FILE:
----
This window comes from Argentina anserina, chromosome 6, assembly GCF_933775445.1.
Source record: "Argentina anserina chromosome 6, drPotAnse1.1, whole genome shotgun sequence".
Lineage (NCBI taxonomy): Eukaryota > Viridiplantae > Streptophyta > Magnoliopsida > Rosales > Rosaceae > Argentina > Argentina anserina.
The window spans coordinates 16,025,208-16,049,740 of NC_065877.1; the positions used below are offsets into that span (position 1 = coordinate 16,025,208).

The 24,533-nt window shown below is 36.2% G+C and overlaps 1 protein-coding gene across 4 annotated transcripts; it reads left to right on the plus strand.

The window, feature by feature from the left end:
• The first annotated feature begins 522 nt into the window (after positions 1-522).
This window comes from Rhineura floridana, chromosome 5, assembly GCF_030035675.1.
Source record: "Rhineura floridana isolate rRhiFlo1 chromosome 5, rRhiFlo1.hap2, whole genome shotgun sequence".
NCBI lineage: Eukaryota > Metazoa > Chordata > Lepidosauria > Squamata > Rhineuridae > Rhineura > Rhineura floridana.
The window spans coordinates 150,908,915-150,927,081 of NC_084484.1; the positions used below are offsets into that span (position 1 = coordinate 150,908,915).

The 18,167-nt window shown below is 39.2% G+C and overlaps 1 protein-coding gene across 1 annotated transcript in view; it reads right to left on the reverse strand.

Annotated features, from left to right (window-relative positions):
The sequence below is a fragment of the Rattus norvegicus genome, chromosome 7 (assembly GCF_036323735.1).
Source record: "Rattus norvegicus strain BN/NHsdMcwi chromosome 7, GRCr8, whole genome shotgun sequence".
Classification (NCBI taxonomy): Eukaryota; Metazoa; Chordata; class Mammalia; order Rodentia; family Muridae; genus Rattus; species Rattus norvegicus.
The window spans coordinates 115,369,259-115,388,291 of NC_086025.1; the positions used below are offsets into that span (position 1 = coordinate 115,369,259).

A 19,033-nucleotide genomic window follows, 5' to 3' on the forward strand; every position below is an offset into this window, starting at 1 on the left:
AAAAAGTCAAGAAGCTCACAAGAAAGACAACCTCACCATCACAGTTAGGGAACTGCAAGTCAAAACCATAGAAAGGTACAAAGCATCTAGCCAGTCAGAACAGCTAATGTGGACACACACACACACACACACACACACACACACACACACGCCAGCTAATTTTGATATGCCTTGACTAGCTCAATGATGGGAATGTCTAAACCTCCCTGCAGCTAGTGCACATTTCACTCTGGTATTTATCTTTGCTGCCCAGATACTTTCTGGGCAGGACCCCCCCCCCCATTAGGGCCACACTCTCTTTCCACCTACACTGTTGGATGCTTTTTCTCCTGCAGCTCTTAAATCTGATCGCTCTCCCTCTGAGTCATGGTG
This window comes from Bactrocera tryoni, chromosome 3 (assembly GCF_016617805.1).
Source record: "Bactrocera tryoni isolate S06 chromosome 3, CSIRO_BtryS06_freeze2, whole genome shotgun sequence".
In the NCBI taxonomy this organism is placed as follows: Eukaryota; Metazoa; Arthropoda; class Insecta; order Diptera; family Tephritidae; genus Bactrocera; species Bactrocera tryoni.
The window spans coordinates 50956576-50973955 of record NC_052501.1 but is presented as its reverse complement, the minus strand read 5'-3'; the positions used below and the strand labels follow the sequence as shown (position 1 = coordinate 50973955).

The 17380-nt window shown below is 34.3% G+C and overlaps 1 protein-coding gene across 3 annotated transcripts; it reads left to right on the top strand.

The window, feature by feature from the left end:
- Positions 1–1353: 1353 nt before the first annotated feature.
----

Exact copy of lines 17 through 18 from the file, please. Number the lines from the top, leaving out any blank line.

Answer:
The window spans coordinates 115,369,259-115,388,291 of NC_086025.1; the positions used below are offsets into that span (position 1 = coordinate 115,369,259).

A 19,033-nucleotide genomic window follows, 5' to 3' on the forward strand; every position below is an offset into this window, starting at 1 on the left: